North Carolina Newspapers

    OCTOBER 5. 1992
CAMPUS
No Pity for Hardin
By Scott B. Wilkens
Contributor
"You hate me! You really hate me!
You all hate me!"
-Chancellor Paul Hardin
Hardin said these words during
a meeting held on Sept 16 with the
coalition. They came after an hour
of discussion during which both
sides repeatedly stated their posi
tions. As the meeting progressed, it
became clear that the chancellor
was loosing control of his commu
nication skills. He repeatedly
cradled his head in his arms, moan
ing as if in physical agony. At one
point, the chancellor looked at
Margo Crawford, director of the
Sonja Haynes Stone Black Cultural
Center, and said condescendingly:
’’Come on now Margo! Get a little
bit smarter!”
Although this remark was made
in the midst of a tense meeting, I
feel that it indicates a total lack of
respect on the part of the chancel
lor, if not blatant racism. Believe
me, I do not want to believe that our
chancellor is racist After all, he
was supposedly an activist for Civil
Rights in thel960s. However, in
1992 he makes it painfully obvious
that racism, however subtle, is alive
and kicking.
As I said in the Dean E. Smith
Center on Friday night (Sept. 18),
the administration does not view all
students equally. A white face car
ries a lot more weight than a black
face. When asked how many white
students it would take to change his
mind on the BCC, Chancellor
Hardin responded, “Quite a few.”
Meanwhile, thousands of black stu
dents support the concept of a free
standing Sonja Haynes S tone Black
Cultural Center. 1 don’t know about
y’all, but I sense a whopper of a
double standard.
Let us for a moment set aside the
BCC issue. Ask yourself what the
chancellor and his administration
have done to improve campus race
relations. Not one cotton-pickin’
thing. They haven’t even talked
about doing anything. Y es, they did
solicit a committee report on race
relations, which characterized them
as “chilled.” But reports don’t do
any good if you are not prepared to
act on them.
On this basis alone, every stu
dent at the University of North Caro
lina at Chapel Hill should be angry
with Chancellor Hardin. What does
he get paid six figures for anyway?
I can tell you that his salary is not
based on competence or diligence.
I know that my rhetoric sounds
harsh. Perhaps you are saying to
yourself, “Scott sure is being mean
to the chancellor. 1 really feel sorry
for him.” Believe me, I do not get
my jollies out of criticizing Paul
Hardin. In fact, it pains me deeply
that he has so gravely maligned our
campus. Please don’t feel sorry for
Paul Hardin. He does not deserve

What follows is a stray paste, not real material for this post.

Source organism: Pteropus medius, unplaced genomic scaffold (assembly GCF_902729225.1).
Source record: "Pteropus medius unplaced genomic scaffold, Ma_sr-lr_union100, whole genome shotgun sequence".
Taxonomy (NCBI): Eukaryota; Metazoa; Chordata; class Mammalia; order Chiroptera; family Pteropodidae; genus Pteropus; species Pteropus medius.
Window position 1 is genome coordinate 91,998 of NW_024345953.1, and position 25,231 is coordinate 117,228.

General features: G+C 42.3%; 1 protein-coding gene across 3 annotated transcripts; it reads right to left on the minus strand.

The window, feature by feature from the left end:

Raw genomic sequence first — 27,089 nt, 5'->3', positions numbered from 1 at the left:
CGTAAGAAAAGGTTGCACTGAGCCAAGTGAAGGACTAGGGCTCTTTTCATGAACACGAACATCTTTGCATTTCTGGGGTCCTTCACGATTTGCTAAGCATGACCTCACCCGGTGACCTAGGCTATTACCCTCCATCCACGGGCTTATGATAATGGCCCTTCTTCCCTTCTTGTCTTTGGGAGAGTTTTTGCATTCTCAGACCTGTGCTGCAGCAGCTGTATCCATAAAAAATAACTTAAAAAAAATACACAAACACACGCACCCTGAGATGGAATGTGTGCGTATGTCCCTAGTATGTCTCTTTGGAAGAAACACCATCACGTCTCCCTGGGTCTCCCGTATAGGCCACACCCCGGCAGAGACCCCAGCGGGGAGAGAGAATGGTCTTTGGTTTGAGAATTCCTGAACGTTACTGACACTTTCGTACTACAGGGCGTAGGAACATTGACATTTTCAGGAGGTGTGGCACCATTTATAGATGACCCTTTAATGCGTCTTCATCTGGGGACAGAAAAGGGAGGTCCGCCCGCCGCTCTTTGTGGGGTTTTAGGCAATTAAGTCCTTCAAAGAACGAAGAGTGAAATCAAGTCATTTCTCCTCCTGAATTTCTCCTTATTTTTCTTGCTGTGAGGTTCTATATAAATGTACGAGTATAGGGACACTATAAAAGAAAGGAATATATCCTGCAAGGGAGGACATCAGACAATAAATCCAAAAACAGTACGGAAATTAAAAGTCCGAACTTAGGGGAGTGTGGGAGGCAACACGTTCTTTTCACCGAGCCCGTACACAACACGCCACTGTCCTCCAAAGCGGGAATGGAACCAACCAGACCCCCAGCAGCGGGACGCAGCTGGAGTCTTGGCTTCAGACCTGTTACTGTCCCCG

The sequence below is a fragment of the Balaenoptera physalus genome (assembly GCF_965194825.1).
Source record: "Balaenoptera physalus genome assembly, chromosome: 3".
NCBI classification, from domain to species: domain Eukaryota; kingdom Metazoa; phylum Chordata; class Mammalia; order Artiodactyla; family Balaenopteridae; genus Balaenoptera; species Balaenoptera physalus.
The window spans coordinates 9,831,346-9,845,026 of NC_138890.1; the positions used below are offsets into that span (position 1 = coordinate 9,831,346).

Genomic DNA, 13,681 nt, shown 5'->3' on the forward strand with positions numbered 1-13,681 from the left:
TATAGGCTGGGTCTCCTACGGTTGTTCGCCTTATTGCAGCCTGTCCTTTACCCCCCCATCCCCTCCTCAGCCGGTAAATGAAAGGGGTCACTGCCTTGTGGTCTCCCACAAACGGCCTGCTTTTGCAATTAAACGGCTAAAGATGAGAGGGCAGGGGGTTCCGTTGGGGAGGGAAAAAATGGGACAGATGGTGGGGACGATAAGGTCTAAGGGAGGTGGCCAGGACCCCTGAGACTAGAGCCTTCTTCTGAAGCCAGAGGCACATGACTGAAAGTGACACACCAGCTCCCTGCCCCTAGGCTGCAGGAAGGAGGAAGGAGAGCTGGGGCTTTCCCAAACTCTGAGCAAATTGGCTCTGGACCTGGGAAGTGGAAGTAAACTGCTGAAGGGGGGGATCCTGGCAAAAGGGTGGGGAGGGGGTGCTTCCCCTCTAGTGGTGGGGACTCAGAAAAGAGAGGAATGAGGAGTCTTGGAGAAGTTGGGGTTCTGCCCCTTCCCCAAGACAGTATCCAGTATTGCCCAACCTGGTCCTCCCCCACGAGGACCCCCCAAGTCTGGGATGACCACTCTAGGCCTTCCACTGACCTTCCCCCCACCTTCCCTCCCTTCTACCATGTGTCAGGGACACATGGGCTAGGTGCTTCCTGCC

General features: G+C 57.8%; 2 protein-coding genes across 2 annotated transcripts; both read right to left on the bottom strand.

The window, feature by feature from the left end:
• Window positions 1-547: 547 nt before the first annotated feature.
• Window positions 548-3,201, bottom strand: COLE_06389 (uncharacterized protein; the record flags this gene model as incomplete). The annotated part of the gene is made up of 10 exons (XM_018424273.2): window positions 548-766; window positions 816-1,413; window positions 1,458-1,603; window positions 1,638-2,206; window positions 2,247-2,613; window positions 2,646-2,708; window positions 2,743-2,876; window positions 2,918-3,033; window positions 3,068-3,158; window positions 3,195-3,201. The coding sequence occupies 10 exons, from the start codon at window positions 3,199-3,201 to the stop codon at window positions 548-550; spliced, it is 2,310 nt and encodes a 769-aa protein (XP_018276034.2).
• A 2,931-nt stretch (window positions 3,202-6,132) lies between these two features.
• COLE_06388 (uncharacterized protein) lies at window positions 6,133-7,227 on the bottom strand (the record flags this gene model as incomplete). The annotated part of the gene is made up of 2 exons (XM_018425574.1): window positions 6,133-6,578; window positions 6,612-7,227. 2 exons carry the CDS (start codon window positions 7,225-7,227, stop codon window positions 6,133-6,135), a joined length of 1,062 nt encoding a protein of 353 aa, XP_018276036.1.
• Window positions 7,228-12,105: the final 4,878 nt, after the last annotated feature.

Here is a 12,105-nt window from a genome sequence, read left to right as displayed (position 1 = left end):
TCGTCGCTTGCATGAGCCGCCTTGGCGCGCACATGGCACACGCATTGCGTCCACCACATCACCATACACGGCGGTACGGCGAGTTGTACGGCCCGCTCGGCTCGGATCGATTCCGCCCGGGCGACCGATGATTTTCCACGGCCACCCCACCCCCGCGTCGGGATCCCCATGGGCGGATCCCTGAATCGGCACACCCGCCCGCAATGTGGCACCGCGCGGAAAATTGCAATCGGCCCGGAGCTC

your pity. When we don’t do our
homework, do our professors pat us
on the back and tell us they shouldn ’ t
have assigned so much? Do our
professors exempt us from all fu
ture homework assignments so that
we can spend more time with
friends?
The coalition doesn’t hale the
chancellor; it is just trying to make
him do his job.
Asian students
BCC
By BiUy Fan & Hubie Yang
Contributors
African Americans know what
it means to be left out Throughout
history and during many glorious
achievements, African Americans
have faced systematic oppression.
Yet through resilience, they have
overcome. Much of America was
built on their sweat, blood and pain.
The greatest irony is that they have
always been told that their achieve
ments were made possible by white
America.
Fourteen years ago, the Black
Student Movement was promised a
free-standing black cultural center.
At that time, the Asian-American
population at the University was
relatively small. Unable to organize
an effective voice, Asian Ameri
cans and other ethnic minorities at
the University relied on the BSM to
act as standard bearers. The Asian-
American student population has
grown since then. Today, Asian
Americans comprise about four to
five percent of the student popula
tion. It has been implied by many
that Asian students at the Univer
sity and throughout the nation have
been politically apathetic; that, in
fact, they have not contributed to
the struggle for civil rights and fur
ther, that they do not deserve to
enjoy the fruits of the civil rights
struggle.
There’s more to this issue than just black
and white
While our participation has not
been as visible as the African Ameri-
cans’, a parallel can be discovered.
Dr. Martin Luther King, Jr. recog
nized that America could never truly
be just if even one minority voice